Camp scroungers come in all shapes and sizes and range from the welcome –  bush baby,  banded mongoose  – to the unwelcome like vervet monkeys and baboons and the downright scary such as elephant and lion.

They are part and parcel of the bush experience and – while you should of course always follow national park instructions never to feed them – they are usually a delight to have around the camp.

What’s not to like about having Natal Spurfowl pecking around your table as happens in nearly all the camps in the Kruger National Park?  The francolin are usually in competition with a range of other feathered scroungers including yellow and red-billed hornbills;  arrow-marked babblers and Greater Blue-eared Starlings which get outnumbered by Burchell’s Starling if you happen to be staying at Satara camp.

For a photographer,  camp scroungers are great because they are accustomed to people and allow a close approach.   My best genet shots were taken at the Witsand reserve in the Northern Cape and I got my best yellow mongoose shots at the Kalahari Tented camp in the Kgalagadi Transfrontier Park.

But while some camp scroungers are a delight others need to be treated with caution.

One private camp I stayed at regularly in the far north of Limpopo Province had a resident group of banded mongoose –  known as “commando meerkat” by the local farmers –  which is an excellent name because it describes perfectly the way they travel about in a pack – or commando.

They became incredibly tame and having your camp invaded by a posse of “commando meerkat” was quite an experience.

Others – like honey badger –  were fascinating to have in camp because you so seldom see them in the wild but had to be treated with caution because this predator’s reputation for toughness and ferocity is well-earned.

Then there are the ones that you could actually do without.  In Mana Pools in Zimbabwe those were the elephant which developed a sweet tooth for oranges and used to searched the campsites for them.    Zimbabwe National parks eventually banned the importation of citrus into Mana Pools back in the 1980s.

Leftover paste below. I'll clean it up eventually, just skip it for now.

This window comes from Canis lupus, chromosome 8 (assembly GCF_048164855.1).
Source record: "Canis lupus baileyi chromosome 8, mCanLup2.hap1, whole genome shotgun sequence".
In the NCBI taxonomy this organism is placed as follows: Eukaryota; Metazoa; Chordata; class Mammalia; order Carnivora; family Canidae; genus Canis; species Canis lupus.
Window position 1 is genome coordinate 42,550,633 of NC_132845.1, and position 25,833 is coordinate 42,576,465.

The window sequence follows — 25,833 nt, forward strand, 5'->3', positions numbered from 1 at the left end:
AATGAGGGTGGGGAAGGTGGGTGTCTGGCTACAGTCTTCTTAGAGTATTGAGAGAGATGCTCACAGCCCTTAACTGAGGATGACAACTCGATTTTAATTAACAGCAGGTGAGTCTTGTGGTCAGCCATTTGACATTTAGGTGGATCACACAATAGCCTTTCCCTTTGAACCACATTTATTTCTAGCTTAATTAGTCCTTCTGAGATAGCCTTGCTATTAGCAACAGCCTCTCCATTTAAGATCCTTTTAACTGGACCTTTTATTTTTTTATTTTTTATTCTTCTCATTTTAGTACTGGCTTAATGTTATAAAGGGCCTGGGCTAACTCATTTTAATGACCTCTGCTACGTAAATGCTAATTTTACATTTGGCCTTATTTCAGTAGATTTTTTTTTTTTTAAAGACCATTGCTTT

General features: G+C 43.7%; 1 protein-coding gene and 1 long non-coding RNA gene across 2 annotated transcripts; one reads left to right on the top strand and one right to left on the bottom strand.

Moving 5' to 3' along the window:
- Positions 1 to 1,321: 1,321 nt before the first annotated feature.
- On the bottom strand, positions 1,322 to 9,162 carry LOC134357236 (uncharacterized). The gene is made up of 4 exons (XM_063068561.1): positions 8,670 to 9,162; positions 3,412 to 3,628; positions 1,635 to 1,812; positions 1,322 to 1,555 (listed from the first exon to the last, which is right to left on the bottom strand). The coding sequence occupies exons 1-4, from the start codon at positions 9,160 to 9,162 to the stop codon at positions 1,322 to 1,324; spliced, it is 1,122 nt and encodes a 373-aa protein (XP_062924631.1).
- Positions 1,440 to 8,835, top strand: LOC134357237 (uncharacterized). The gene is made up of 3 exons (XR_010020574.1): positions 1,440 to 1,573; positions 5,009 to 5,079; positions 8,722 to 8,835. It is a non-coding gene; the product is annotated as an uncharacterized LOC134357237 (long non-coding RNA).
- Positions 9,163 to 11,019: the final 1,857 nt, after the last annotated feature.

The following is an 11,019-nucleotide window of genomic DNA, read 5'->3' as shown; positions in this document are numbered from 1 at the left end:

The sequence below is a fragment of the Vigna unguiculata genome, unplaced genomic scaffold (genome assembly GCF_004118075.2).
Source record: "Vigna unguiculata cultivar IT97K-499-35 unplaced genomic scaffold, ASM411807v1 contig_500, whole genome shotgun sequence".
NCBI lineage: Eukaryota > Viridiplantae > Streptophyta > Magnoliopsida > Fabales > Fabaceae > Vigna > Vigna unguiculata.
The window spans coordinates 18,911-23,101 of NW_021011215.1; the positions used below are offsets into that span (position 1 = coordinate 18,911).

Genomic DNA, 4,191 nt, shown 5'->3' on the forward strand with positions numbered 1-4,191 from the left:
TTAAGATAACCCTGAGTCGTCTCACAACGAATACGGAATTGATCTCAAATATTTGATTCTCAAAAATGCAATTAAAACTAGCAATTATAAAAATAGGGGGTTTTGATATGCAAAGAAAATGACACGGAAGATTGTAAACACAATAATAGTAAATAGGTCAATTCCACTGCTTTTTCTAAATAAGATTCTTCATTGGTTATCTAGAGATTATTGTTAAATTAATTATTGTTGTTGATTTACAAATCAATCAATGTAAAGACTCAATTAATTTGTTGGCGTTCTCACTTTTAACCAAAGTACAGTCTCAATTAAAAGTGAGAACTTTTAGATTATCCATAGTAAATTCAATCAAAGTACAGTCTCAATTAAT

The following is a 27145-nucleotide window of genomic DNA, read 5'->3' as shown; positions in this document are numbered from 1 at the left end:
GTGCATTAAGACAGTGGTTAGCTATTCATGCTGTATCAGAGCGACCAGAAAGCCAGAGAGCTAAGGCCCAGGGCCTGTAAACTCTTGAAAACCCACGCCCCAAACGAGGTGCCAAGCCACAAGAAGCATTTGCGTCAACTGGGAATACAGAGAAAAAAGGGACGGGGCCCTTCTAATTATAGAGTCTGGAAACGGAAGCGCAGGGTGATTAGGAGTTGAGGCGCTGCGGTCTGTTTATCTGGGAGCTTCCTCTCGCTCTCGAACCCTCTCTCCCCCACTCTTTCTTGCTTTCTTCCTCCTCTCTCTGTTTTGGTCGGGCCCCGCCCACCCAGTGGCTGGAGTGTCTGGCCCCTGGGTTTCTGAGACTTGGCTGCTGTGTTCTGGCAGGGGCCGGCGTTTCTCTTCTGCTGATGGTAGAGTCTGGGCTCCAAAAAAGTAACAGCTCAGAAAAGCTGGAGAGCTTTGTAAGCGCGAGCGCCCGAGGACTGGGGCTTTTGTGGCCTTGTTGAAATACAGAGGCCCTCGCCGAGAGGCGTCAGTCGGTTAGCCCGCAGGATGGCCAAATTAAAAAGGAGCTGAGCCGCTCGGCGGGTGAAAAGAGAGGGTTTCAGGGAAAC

But the scariest camp scroungers I ever encountered were lion and that happened on two occasions.  The first was camping on the lake about 20kms from Kariba town in 1990. We had the place to ourselves and – the one evening – I noticed that a herd of impala had gathered together in a large open area in the centre of the unfenced camp.    I found out why a couple of hours later when I shone a torch around to see why it had gone so suspiciously quiet and discovered a pride of lion moving silently through.

The second occasion was in a hunting camp in the Zambezi Valley and this time I  stayed in my tent listening the mayhem taking place 50 metres or so away.

The camp cook  – nicknamed “Lucky Eddie” after the Hagar the Horrible cartoon character for what should be obvious reasons  –  was sleeping in the open and woke up at 3am to find a lion standing on the end of his bedroll eyeing the drying biltong that Lucky Eddie had festooned in the branches above him.

Fortunately for Lucky Eddie one of the Zimbabwe National parks rangers also woke up. He grabbed a smouldering log from the fire and chucked it at the lion.

The resulting burst of roaring and yelling woke me up but not the hunter whose camp it was –  who shall remain nameless – and who slept soundly through it all snoring his head off.   A few elbows in the ribs from his wife eventually got him into action and he chased off the lion by firing a couple of shots into the air.

A still-shattered Lucky Eddie confided to my wife while cooking breakfast the next morning that, “Madame,  I am not a religious man but last night I thought about God a lot.”